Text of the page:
Above the Fold

  • The stock market popped on Monday after the White House signed a trade bill with Mexico and Canada, which was hailed as the new NAFTA. The details of the bill are sketchy right now, but the resolution of the trade dispute the between the U.S. and its two largest trading partners takes pressure off the equity market, which has been fretting a trade war all year. These signed deals now put the focus of the global trade war squarely on China, which is where President Trump wants it. China has been slow to talk about a deal, as they could be waiting for the midterm elections to see what leverage the White House has after the elections to negotiate new trade terms. The U.S. Congress has to sign off on new trade deals, so a blue wave election may lessen Trump’s Congressional support and embolden China’s hand at the table.
  • California has become the first state to require publicly held corporations headquartered in the state to include women on their boards. Today, women hold just 18 percent of positions on the boards of the 3,000 largest publicly traded corporations in the U.S. In 2017, 624 public companies had no women on their boards at all. California Governor Jerry Brown signed Senate Bill 826, which requires any publicly held corporation headquartered in California to have a “representative number of women on its board of directors.” This directive would require hundreds of California companies to make changes to their current boards. Companies must have at least one woman on their board of directors by the end of 2019 and companies with six or more members on their boards will be required to have at least three women by the end of 2021.

Three Things

  • Midterm election betting odds: Political strategy website 538 puts the odds of the Republicans keeping their majority in the Senate at 66 percent. The site also puts the odds of the Democratic party earning enough seats in the House of Representatives to gain a majority at 78 percent. So odds are very good that a state of gridlock will exist in Congress after the new Congress is sworn in next year. Dark horses in betting odds would be a Democratic “blue wave” sweep, which would presumably be negative in the short term for the stock market, as investors may begin to worry about rollbacks in tax rate provisions in the tax reform bill that is now law. A “blue wave” could be positive for infrastructure stocks, however, as the Democrats are very interested in passing an infrastructure bill over the next year.
  • Consumer confidence hit a new cycle high recently, and this high level of confidence may lead naysayers to conclude that it is a negative factor for the economy. It is true that consumer confidence does peak prior to the start of a recession, but there is no standard level of confidence at which the economy peaks, and there is no consistent time frame after which confidence peaks before a recession begins. In the past, a peak in consumer confidence has not been a good indicator of a coming recession, as the period between peak levels of confidence and a resulting recession has varied widely, from a few months to a few years. So a new high in consumer confidence is a good thing, not a bad thing.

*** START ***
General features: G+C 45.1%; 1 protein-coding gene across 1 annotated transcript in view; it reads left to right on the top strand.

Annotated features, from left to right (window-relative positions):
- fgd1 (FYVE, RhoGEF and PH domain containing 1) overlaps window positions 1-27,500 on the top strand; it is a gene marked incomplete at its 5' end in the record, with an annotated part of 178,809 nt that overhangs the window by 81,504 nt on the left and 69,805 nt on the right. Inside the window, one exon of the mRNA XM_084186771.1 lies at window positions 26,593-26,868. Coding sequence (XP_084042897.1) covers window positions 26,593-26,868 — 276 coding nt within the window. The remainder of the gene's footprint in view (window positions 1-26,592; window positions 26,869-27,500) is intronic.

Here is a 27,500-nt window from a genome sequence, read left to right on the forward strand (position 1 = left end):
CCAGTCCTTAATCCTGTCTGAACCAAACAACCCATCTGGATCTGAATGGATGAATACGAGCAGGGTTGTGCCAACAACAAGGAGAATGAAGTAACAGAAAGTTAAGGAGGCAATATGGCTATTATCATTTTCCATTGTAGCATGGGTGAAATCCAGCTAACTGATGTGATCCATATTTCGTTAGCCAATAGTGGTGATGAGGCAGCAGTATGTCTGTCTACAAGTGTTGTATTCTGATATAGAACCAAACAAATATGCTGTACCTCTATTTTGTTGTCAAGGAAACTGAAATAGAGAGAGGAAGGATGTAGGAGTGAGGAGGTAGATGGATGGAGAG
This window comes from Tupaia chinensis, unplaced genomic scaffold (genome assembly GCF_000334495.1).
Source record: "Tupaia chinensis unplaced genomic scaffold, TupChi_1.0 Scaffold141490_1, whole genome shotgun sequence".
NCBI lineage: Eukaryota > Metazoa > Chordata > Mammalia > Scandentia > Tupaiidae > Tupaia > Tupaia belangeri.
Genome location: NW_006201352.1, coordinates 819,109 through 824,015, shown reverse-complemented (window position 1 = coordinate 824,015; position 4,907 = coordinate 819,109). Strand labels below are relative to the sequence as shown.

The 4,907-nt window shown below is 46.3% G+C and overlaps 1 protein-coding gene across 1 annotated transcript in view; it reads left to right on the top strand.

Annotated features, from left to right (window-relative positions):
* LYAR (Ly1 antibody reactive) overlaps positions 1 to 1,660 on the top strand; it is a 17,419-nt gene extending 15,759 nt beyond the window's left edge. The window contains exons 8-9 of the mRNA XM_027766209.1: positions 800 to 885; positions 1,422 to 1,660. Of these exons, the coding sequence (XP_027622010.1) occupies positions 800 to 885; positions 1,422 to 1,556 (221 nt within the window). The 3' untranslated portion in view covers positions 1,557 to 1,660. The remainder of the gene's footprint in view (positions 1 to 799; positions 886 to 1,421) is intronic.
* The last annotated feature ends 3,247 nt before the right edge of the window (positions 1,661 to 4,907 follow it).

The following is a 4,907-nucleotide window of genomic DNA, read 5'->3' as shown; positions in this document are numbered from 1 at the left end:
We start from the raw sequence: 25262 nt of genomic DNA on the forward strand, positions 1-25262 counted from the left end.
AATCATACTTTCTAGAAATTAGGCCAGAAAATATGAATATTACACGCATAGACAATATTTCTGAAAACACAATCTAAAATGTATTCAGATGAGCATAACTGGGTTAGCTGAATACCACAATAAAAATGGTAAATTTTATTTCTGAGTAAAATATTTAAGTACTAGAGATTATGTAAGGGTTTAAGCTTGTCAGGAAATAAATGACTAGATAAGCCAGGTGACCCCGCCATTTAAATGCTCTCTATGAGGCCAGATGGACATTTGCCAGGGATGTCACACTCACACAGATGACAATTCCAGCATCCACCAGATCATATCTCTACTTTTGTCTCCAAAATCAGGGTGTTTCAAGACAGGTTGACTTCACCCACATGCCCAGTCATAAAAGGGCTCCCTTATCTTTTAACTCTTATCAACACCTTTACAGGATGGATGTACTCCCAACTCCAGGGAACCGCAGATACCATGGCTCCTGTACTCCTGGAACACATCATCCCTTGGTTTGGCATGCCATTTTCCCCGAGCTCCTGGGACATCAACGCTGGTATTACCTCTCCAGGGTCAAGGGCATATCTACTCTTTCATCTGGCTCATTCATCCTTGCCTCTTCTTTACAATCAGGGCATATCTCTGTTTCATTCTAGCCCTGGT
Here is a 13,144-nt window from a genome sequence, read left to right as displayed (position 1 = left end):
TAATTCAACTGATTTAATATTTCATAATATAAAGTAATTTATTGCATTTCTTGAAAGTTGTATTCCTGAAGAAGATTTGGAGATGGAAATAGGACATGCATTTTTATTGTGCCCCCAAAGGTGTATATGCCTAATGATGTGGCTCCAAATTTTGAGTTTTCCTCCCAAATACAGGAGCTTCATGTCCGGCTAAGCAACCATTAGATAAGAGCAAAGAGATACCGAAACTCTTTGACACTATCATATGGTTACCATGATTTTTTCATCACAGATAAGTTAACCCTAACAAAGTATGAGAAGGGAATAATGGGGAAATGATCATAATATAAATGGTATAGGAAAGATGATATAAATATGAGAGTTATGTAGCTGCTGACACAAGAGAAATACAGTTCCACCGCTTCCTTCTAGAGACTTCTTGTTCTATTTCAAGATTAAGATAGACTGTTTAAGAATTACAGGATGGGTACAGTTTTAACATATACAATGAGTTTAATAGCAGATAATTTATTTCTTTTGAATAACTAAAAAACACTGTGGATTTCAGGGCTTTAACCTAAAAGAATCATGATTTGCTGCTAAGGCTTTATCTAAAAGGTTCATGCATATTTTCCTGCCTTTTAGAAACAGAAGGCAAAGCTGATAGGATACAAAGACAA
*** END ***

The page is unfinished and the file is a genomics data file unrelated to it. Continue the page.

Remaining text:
• Strong performance in the stock market in a year’s third quarter typically bodes well for positive performance in subsequent fourth quarters. The S&P 500 rose 7.2 percent in the third quarter of 2018, which is the 14th best gain in a third quarter since 1950. In the 13 quarters on that list that were stronger than this year, subsequent fourth quarter performance averaged a gain of 5.9 percent, and the combined next-two-quarter performance averaged 10.9 percent.

 

Did You Know

Gross profit is the initial profit a company earns after deducting the costs associated with producing its products. Different companies earn widely different levels of gross profit on the goods they sell, but what is the reason for that? One major reason is that gross profit margins are generally higher or lower based on how much a company changes the raw materials it buys and uses prior to selling the final product. On one end of the scale, a grocery store buys a gallon of milk from a farm and sets it on its shelf for sale. The store did not change the good or add any value to it, so its profit margin is very low. Many stores can and do sell milk, so the grocery store must keep the sales price low to keep pace with its many competitors.

At the other end of the scale, Intel Corp., the world’s largest computer chip manufacturer, literally takes sand (silicon) and by using incredibly advanced technological processes, it changes the sand into advanced high-speed computer processors. Intel earns a very high gross profit margin due to the arduous and expensive process of turning sand into computer chips. Intel owns a very high share of the computer chip market as it would be extremely expensive if not impossible for a would-be competitor to duplicate its technology, manufacturing processes or expertise in this field. Not so with selling milk.

The information contained herein represents the views of Westwood Wealth Management at a specific point in time and is based on information believed to be reliable. No representation or warranty is made concerning the accuracy or completeness of any data compiled herein. Any statements non-factual in nature constitute only current opinion, which is subject to change. Any statements concerning financial market trends are based on current market conditions, which will fluctuate. Past performance is not indicative of future results. All information provided herein is for informational purposes only and is not intended to be, and should not be interpreted as, an offer, solicitation, or recommendation to buy or sell or otherwise invest in any of the securities/sectors/countries that may be mentioned.